Last week, the Supreme Court unanimously ruled that police officers must obtain a search warrant to search the cell phones of arrestees, correctly applying the spirit of the Constitution to the realities of modern technology.
Law enforcement has long been able to search immediate personal effects without a warrant after making an arrest, and it argued that the practice should extend to cell phones.
The court soundly rejected that, and rightly so. Chief Justice John Roberts wrote that cell phones “are now such a pervasive and insistent part of daily life that the proverbial visitor from Mars might conclude they were an important feature of human anatomy.”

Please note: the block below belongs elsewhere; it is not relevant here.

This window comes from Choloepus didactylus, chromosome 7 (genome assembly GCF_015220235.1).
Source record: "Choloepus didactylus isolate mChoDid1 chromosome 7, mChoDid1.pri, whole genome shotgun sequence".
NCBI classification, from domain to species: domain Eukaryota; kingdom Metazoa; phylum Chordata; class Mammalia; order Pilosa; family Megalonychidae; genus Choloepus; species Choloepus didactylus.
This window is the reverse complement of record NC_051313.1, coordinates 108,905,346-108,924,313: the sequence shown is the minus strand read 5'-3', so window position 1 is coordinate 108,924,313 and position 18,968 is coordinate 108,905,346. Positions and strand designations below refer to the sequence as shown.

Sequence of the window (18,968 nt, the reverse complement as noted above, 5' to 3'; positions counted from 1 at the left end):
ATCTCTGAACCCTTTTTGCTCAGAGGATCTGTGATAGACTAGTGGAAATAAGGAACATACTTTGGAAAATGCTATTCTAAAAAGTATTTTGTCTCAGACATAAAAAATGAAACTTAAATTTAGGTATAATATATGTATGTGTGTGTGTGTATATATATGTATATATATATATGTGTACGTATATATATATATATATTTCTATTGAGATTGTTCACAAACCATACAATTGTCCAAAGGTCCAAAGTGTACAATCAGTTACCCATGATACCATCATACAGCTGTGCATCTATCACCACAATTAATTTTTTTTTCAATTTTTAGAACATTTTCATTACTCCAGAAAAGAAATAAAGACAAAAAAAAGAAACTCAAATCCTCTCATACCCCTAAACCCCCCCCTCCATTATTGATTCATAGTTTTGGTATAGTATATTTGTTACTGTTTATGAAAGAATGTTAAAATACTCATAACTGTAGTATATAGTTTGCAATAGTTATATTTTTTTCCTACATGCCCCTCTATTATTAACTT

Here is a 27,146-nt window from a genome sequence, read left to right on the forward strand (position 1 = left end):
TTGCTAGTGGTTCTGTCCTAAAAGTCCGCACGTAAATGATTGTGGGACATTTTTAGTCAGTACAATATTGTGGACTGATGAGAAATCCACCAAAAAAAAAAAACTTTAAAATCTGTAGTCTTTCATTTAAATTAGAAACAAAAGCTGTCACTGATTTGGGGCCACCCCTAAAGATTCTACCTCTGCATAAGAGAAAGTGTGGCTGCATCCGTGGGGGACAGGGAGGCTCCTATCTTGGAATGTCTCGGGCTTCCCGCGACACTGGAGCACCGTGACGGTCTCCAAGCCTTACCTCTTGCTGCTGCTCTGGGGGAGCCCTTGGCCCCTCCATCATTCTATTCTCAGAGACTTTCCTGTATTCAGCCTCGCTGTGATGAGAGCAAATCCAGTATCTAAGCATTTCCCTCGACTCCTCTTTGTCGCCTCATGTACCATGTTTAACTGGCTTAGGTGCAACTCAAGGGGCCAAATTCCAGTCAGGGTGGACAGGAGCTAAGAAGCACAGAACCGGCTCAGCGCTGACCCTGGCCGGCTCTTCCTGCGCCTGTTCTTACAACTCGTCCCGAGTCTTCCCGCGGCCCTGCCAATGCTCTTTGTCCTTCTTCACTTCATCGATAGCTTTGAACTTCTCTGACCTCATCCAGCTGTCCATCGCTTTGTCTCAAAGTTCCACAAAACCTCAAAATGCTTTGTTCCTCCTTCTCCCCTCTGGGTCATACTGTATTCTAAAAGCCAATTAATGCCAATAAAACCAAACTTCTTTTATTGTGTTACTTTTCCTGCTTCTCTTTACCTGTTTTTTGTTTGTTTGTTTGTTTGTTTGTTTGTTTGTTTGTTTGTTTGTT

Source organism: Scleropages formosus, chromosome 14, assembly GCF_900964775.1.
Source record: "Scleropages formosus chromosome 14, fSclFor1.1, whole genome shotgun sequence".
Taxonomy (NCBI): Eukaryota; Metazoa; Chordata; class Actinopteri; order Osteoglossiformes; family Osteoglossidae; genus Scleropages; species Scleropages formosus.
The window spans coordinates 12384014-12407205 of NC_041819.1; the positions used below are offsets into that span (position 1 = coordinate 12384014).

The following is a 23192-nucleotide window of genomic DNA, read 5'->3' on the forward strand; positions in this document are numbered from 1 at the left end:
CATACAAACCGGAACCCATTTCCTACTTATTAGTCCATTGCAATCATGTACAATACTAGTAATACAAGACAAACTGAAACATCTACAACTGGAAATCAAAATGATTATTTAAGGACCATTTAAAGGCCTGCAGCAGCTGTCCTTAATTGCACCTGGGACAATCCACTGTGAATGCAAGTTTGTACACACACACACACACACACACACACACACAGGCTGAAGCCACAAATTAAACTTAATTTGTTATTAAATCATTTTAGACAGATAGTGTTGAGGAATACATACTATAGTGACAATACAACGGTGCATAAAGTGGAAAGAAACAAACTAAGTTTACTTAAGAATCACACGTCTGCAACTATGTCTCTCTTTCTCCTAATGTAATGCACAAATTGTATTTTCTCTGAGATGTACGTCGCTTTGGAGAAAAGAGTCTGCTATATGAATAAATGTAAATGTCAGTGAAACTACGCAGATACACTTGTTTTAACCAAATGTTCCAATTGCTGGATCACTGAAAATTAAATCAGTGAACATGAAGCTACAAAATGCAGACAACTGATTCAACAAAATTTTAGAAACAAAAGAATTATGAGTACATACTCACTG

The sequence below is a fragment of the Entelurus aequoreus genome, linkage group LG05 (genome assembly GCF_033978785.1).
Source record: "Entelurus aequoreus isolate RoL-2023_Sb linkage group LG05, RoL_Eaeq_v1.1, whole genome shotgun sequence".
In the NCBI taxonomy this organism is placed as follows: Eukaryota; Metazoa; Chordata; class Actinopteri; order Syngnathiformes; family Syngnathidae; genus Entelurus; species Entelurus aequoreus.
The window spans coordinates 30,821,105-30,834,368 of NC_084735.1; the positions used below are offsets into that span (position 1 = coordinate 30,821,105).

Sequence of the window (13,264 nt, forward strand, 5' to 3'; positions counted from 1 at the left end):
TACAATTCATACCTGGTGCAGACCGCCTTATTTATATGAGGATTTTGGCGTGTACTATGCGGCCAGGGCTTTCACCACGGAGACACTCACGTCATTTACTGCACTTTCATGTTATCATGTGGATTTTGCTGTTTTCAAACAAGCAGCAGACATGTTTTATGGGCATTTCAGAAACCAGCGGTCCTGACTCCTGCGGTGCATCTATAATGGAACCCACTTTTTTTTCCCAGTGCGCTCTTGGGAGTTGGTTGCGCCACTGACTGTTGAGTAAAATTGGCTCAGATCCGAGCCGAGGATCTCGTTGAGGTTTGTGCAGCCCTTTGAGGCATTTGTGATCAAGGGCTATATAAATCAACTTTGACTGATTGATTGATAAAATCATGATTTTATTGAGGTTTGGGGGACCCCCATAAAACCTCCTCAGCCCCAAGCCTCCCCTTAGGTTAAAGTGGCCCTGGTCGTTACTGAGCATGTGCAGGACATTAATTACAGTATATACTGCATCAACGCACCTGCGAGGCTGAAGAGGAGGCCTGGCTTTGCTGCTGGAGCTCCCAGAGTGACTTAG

Cell phones can contain years of phone records, emails, bank statements and social media messages.
In the same way that an arrest does not automatically entitle police to search the arrestee’s house or locked drawers without a warrant, police officers must demonstrate probable cause to a judge before rifling through the information contained on a cell phone.
The court resoundingly rejected each of the government’s arguments, ensuring that this 9-0 decision will remain influential in deciding future privacy cases. In the digital era where privacy seems increasingly threatened, a little rebalancing in favor of the Fourth Amendment ought to do a lot of good.